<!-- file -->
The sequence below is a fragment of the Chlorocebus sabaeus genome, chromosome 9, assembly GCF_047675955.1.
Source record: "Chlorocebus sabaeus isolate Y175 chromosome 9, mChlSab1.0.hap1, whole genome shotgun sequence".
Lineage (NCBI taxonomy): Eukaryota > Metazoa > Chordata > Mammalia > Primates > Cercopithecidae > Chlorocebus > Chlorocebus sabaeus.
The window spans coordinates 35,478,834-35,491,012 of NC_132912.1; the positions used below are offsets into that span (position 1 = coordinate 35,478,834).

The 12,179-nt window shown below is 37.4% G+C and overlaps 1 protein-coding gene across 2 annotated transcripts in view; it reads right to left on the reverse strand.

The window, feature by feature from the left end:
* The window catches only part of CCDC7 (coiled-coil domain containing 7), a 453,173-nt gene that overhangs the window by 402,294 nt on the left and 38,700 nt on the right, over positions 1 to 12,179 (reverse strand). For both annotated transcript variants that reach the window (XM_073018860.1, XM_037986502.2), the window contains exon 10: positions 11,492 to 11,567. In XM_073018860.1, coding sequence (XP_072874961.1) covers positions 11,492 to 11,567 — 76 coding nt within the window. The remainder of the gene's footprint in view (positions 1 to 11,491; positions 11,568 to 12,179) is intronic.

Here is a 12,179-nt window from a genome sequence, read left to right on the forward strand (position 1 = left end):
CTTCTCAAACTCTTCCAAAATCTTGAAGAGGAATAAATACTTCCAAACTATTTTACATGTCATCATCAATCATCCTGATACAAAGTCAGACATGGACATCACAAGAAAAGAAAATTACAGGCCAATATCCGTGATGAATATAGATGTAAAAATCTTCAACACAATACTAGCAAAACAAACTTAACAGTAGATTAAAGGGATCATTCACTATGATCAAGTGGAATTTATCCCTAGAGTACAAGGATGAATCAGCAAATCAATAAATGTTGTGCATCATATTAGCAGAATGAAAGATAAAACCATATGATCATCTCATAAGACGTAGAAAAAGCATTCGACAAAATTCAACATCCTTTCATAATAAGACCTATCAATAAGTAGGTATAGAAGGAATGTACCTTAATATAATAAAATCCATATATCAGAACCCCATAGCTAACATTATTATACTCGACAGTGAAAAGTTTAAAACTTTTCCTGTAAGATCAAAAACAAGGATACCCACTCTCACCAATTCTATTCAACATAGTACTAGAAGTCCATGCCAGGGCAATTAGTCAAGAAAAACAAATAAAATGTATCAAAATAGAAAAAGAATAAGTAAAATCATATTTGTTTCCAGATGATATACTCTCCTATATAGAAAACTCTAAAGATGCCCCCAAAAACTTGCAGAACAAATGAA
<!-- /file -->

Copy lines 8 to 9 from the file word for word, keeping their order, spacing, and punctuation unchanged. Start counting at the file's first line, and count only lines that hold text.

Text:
Here is a 12,179-nt window from a genome sequence, read left to right on the forward strand (position 1 = left end):
CTTCTCAAACTCTTCCAAAATCTTGAAGAGGAATAAATACTTCCAAACTATTTTACATGTCATCATCAATCATCCTGATACAAAGTCAGACATGGACATCACAAGAAAAGAAAATTACAGGCCAATATCCGTGATGAATATAGATGTAAAAATCTTCAACACAATACTAGCAAAACAAACTTAACAGTAGATTAAAGGGATCATTCACTATGATCAAGTGGAATTTATCCCTAGAGTACAAGGATGAATCAGCAAATCAATAAATGTTGTGCATCATATTAGCAGAATGAAAGATAAAACCATATGATCATCTCATAAGACGTAGAAAAAGCATTCGACAAAATTCAACATCCTTTCATAATAAGACCTATCAATAAGTAGGTATAGAAGGAATGTACCTTAATATAATAAAATCCATATATCAGAACCCCATAGCTAACATTATTATACTCGACAGTGAAAAGTTTAAAACTTTTCCTGTAAGATCAAAAACAAGGATACCCACTCTCACCAATTCTATTCAACATAGTACTAGAAGTCCATGCCAGGGCAATTAGTCAAGAAAAACAAATAAAATGTATCAAAATAGAAAAAGAATAAGTAAAATCATATTTGTTTCCAGATGATATACTCTCCTATATAGAAAACTCTAAAGATGCCCCCAAAAACTTGCAGAACAAATGAA